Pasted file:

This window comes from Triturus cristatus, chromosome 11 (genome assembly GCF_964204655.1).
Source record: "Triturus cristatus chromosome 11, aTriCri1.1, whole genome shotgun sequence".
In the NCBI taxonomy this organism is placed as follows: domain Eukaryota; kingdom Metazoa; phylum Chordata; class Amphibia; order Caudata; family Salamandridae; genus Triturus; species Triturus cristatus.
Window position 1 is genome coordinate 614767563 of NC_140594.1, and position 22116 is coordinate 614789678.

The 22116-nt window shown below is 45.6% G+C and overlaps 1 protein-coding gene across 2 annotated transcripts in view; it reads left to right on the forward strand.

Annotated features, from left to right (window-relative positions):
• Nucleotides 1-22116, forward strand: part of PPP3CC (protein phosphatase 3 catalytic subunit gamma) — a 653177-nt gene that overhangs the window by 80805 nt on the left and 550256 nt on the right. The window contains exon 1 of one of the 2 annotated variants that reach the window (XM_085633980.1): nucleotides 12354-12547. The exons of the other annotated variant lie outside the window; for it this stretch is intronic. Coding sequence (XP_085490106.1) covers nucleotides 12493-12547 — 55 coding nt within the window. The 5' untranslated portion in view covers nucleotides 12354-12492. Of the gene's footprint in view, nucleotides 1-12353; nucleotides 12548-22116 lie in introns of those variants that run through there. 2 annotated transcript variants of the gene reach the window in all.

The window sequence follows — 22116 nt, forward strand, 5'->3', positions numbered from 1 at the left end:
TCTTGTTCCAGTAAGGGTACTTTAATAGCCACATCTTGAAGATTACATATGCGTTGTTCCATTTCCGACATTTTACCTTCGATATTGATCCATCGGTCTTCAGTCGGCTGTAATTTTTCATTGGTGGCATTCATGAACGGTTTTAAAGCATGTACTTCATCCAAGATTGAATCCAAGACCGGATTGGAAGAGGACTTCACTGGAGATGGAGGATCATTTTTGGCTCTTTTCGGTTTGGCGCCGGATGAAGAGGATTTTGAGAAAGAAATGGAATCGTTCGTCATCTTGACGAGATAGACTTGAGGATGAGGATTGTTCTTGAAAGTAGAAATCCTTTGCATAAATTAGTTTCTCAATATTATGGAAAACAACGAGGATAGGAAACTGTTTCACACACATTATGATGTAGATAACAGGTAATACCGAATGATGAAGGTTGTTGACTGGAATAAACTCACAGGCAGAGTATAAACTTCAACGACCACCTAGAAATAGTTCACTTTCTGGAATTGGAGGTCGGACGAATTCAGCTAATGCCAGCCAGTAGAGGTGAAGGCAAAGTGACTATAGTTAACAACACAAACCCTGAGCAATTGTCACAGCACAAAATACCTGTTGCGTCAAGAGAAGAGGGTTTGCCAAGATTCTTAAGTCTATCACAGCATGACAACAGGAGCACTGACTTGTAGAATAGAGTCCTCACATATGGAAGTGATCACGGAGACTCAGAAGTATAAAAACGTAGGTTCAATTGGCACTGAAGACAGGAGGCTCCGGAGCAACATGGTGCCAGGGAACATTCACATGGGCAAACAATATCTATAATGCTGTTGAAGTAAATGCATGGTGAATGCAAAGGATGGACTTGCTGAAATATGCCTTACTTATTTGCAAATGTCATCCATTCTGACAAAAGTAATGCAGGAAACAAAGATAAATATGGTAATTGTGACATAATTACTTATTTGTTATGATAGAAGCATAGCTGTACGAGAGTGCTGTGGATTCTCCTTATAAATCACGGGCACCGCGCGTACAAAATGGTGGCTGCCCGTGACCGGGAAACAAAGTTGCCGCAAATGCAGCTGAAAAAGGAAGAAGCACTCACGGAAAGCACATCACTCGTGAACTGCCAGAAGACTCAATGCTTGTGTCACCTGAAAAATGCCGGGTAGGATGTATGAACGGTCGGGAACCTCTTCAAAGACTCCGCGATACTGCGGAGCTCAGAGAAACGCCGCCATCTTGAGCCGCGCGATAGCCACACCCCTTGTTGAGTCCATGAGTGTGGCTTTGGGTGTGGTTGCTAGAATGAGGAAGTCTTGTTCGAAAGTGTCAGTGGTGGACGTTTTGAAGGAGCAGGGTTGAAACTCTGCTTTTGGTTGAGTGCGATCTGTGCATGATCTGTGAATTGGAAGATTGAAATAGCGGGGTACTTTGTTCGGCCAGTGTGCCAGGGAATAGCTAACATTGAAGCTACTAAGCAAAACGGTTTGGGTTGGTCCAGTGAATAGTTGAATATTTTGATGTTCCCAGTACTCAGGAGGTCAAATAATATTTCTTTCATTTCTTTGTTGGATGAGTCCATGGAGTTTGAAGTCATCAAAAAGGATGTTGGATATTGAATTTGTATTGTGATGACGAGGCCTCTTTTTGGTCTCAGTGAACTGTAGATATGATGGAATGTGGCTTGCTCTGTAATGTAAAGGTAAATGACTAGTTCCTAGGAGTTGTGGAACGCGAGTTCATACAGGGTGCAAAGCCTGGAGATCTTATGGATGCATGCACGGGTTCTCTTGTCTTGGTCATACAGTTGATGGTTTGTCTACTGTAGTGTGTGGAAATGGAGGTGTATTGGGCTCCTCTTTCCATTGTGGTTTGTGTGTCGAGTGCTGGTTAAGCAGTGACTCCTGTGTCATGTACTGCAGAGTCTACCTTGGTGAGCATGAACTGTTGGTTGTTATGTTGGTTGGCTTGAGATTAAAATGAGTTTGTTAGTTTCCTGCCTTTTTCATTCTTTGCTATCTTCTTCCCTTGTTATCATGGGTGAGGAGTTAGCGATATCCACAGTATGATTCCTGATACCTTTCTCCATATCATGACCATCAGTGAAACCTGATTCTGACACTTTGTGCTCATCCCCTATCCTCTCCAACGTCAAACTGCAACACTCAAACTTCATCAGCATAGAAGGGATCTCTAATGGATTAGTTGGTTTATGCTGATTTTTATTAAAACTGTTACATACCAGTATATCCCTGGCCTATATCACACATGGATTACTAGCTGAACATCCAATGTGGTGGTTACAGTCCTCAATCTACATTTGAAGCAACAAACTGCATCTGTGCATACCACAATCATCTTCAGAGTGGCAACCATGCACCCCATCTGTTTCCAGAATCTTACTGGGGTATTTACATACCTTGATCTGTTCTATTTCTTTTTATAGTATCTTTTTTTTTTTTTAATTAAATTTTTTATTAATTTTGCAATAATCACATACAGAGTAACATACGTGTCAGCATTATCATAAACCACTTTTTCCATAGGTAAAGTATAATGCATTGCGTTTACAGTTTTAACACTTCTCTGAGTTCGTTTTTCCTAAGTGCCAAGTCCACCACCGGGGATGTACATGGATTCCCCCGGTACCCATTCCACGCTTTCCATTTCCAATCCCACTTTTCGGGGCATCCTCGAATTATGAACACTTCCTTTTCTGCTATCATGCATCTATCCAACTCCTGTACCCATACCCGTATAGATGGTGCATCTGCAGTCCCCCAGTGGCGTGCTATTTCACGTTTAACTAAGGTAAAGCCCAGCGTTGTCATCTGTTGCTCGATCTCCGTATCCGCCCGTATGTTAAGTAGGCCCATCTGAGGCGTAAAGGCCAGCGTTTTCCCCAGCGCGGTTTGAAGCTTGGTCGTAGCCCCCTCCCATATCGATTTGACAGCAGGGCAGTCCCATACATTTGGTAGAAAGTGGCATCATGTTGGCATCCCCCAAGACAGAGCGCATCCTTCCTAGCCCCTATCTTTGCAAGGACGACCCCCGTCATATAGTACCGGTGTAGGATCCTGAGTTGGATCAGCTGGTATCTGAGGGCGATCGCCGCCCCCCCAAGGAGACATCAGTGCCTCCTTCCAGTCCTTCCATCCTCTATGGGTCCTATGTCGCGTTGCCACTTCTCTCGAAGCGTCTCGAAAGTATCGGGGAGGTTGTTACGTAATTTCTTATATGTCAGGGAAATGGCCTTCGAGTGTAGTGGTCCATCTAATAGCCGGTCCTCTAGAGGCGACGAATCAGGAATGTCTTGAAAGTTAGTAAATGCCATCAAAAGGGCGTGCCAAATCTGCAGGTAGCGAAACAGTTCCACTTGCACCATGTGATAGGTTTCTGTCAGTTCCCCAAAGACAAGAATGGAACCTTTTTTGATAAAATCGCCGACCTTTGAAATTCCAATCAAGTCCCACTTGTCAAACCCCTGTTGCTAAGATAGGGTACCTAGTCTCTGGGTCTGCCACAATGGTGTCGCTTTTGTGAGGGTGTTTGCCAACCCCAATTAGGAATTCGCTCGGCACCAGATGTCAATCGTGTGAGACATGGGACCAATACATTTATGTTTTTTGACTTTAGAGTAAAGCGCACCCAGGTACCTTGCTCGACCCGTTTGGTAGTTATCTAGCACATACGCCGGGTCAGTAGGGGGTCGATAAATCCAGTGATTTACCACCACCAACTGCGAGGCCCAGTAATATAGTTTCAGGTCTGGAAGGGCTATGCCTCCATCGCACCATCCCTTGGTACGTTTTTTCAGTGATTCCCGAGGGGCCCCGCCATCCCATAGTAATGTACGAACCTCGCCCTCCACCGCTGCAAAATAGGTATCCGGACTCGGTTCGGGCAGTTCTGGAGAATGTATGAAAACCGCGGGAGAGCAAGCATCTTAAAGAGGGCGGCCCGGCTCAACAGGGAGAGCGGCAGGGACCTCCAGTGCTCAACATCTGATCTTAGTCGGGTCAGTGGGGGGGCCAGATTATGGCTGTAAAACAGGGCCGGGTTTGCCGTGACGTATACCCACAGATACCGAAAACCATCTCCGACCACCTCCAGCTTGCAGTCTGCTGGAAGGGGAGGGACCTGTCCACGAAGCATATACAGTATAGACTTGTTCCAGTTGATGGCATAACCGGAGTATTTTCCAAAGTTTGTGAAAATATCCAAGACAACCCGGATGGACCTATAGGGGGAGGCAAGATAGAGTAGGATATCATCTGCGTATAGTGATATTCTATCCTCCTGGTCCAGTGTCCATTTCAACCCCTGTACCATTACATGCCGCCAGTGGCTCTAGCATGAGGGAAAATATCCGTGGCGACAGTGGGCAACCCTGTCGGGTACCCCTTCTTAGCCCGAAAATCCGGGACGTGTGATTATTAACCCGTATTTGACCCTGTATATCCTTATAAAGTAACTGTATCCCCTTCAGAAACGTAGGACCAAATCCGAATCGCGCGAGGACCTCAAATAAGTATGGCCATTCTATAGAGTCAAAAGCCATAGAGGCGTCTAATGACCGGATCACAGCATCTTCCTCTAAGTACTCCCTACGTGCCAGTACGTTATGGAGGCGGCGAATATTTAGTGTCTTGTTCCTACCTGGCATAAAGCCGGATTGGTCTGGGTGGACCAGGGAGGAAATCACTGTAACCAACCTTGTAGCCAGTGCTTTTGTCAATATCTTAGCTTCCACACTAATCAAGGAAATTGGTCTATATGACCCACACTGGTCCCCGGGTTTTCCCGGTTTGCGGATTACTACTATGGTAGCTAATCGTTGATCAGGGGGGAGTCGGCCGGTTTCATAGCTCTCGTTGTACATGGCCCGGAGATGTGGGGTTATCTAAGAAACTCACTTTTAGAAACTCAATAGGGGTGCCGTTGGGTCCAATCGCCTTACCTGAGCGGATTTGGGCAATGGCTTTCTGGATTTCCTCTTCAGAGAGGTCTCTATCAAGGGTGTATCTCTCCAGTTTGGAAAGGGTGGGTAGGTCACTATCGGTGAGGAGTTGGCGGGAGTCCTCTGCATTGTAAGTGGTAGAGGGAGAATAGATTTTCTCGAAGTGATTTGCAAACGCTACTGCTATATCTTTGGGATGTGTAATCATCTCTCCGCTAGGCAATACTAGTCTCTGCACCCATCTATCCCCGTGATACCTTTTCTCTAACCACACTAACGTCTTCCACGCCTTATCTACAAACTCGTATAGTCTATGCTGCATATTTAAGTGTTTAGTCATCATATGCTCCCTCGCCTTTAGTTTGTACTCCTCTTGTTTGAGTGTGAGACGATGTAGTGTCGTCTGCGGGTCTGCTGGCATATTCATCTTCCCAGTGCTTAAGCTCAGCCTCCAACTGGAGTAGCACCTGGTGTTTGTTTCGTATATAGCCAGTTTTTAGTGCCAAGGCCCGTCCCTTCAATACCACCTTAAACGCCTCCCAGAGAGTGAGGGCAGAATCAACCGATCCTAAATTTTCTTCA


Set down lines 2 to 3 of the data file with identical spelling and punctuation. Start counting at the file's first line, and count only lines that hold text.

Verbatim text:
Source record: "Triturus cristatus chromosome 11, aTriCri1.1, whole genome shotgun sequence".
In the NCBI taxonomy this organism is placed as follows: domain Eukaryota; kingdom Metazoa; phylum Chordata; class Amphibia; order Caudata; family Salamandridae; genus Triturus; species Triturus cristatus.